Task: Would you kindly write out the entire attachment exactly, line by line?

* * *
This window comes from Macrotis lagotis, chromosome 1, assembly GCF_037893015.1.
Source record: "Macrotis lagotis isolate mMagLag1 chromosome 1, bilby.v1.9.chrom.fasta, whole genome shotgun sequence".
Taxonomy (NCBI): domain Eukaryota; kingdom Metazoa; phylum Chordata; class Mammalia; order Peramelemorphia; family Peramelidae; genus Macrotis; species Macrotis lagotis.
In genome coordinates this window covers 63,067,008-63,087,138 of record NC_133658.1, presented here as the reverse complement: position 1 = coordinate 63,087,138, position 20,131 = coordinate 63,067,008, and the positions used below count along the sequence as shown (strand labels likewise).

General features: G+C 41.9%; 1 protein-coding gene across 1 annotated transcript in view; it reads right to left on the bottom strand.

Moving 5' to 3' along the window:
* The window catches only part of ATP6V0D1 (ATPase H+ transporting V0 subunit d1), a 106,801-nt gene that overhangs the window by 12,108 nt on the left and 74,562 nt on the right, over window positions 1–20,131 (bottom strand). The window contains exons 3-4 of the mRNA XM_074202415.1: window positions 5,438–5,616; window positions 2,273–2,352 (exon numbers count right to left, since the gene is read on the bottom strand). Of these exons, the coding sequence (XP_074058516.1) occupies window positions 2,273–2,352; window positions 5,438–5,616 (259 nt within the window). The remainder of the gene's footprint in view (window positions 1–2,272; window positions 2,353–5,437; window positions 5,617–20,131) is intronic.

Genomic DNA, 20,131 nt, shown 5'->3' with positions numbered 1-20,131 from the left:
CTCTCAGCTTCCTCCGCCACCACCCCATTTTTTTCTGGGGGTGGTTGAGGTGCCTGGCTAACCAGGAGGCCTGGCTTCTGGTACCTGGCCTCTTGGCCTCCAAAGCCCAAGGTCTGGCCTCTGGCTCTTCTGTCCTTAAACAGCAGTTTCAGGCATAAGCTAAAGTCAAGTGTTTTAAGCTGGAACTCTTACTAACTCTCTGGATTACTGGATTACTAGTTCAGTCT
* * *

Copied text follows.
This window comes from Macrotis lagotis, chromosome 1, assembly GCF_037893015.1.
Source record: "Macrotis lagotis isolate mMagLag1 chromosome 1, bilby.v1.9.chrom.fasta, whole genome shotgun sequence".
Taxonomy (NCBI): domain Eukaryota; kingdom Metazoa; phylum Chordata; class Mammalia; order Peramelemorphia; family Peramelidae; genus Macrotis; species Macrotis lagotis.
In genome coordinates this window covers 63,067,008-63,087,138 of record NC_133658.1, presented here as the reverse complement: position 1 = coordinate 63,087,138, position 20,131 = coordinate 63,067,008, and the positions used below count along the sequence as shown (strand labels likewise).

General features: G+C 41.9%; 1 protein-coding gene across 1 annotated transcript in view; it reads right to left on the bottom strand.

Moving 5' to 3' along the window:
* The window catches only part of ATP6V0D1 (ATPase H+ transporting V0 subunit d1), a 106,801-nt gene that overhangs the window by 12,108 nt on the left and 74,562 nt on the right, over window positions 1–20,131 (bottom strand). The window contains exons 3-4 of the mRNA XM_074202415.1: window positions 5,438–5,616; window positions 2,273–2,352 (exon numbers count right to left, since the gene is read on the bottom strand). Of these exons, the coding sequence (XP_074058516.1) occupies window positions 2,273–2,352; window positions 5,438–5,616 (259 nt within the window). The remainder of the gene's footprint in view (window positions 1–2,272; window positions 2,353–5,437; window positions 5,617–20,131) is intronic.

Genomic DNA, 20,131 nt, shown 5'->3' with positions numbered 1-20,131 from the left:
CTCTCAGCTTCCTCCGCCACCACCCCATTTTTTTCTGGGGGTGGTTGAGGTGCCTGGCTAACCAGGAGGCCTGGCTTCTGGTACCTGGCCTCTTGGCCTCCAAAGCCCAAGGTCTGGCCTCTGGCTCTTCTGTCCTTAAACAGCAGTTTCAGGCATAAGCTAAAGTCAAGTGTTTTAAGCTGGAACTCTTACTAACTCTCTGGATTACTGGATTACTAGTTCAGTCT